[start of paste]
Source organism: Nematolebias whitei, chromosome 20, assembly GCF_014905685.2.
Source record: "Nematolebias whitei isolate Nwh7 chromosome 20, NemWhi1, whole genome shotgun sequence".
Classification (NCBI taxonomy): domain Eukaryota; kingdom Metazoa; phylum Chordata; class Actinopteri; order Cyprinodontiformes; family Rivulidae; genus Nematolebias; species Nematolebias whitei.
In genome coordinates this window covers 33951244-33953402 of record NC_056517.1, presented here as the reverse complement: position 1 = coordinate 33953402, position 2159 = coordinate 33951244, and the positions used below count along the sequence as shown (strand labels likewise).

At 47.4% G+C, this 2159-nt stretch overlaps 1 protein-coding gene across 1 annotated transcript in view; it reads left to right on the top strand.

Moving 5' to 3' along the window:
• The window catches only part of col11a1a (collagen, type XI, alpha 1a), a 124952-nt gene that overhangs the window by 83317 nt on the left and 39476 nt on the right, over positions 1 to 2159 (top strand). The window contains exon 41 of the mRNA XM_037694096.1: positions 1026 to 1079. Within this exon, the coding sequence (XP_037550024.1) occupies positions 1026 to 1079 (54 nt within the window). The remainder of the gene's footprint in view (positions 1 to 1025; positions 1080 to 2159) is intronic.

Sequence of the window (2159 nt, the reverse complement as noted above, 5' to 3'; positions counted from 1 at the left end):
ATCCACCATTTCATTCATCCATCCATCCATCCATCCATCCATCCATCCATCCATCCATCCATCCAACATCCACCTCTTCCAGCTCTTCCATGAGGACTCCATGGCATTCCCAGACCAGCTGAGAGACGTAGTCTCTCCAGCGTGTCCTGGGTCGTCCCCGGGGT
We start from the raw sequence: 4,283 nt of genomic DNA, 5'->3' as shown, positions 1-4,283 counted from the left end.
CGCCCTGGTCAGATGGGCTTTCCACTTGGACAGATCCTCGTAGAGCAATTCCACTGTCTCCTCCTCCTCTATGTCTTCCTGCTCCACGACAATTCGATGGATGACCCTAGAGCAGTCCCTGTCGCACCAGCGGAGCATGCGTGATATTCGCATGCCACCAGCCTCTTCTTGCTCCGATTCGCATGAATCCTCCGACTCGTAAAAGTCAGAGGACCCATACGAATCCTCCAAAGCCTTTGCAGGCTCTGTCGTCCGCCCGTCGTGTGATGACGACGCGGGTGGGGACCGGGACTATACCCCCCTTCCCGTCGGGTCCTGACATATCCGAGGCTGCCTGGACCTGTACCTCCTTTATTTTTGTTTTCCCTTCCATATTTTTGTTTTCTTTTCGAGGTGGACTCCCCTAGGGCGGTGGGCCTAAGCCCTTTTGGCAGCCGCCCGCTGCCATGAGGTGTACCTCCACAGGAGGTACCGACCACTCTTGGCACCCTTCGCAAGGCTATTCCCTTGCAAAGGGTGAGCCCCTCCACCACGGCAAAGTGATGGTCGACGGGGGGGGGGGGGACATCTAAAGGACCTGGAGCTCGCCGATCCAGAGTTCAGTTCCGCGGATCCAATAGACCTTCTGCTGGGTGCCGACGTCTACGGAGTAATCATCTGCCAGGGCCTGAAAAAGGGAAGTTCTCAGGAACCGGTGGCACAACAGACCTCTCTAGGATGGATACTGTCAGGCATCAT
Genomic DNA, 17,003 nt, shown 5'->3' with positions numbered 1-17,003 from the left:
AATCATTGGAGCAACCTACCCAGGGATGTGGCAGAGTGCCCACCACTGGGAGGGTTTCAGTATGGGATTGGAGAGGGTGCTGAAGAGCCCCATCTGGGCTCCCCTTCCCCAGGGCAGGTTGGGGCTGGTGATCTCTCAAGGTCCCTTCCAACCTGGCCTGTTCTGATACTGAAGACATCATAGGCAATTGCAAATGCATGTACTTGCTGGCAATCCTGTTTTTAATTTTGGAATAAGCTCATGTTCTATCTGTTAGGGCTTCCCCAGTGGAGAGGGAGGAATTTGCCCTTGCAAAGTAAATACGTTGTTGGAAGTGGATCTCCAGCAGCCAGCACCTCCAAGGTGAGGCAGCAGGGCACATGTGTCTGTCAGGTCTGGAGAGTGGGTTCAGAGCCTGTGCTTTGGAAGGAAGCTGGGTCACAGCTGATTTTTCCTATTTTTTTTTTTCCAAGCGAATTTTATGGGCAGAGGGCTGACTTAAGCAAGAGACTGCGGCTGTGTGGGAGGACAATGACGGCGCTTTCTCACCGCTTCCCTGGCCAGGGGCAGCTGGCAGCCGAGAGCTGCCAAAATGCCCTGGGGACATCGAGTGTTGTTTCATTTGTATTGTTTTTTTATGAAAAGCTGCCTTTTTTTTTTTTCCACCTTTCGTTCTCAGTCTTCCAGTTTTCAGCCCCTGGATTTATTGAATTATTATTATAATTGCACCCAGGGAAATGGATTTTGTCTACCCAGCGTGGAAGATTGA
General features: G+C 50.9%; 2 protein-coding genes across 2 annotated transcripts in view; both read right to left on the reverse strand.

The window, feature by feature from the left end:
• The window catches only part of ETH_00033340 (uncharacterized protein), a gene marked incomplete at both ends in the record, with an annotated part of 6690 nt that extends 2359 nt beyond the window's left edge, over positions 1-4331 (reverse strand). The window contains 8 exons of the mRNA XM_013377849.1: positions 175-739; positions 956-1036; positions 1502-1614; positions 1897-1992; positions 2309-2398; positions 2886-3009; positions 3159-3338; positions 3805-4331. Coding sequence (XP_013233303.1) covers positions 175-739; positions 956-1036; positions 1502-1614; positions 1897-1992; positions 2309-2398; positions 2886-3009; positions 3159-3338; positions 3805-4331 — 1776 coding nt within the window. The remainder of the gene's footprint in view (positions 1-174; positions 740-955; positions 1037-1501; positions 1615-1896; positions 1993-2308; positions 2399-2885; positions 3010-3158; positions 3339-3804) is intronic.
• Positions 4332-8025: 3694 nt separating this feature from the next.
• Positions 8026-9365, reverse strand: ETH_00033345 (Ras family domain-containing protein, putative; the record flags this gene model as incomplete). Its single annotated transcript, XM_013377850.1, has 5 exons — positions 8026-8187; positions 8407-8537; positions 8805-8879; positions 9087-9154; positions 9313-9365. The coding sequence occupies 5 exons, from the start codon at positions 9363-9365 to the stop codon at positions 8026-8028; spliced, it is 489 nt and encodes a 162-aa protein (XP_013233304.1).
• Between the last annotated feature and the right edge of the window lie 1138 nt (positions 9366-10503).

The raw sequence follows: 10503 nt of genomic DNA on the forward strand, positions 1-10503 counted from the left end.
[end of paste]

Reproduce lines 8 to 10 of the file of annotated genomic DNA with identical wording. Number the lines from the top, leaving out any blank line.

Sequence of the window (2159 nt, the reverse complement as noted above, 5' to 3'; positions counted from 1 at the left end):
ATCCACCATTTCATTCATCCATCCATCCATCCATCCATCCATCCATCCATCCATCCATCCATCCAACATCCACCTCTTCCAGCTCTTCCATGAGGACTCCATGGCATTCCCAGACCAGCTGAGAGACGTAGTCTCTCCAGCGTGTCCTGGGTCGTCCCCGGGGT
We start from the raw sequence: 4,283 nt of genomic DNA, 5'->3' as shown, positions 1-4,283 counted from the left end.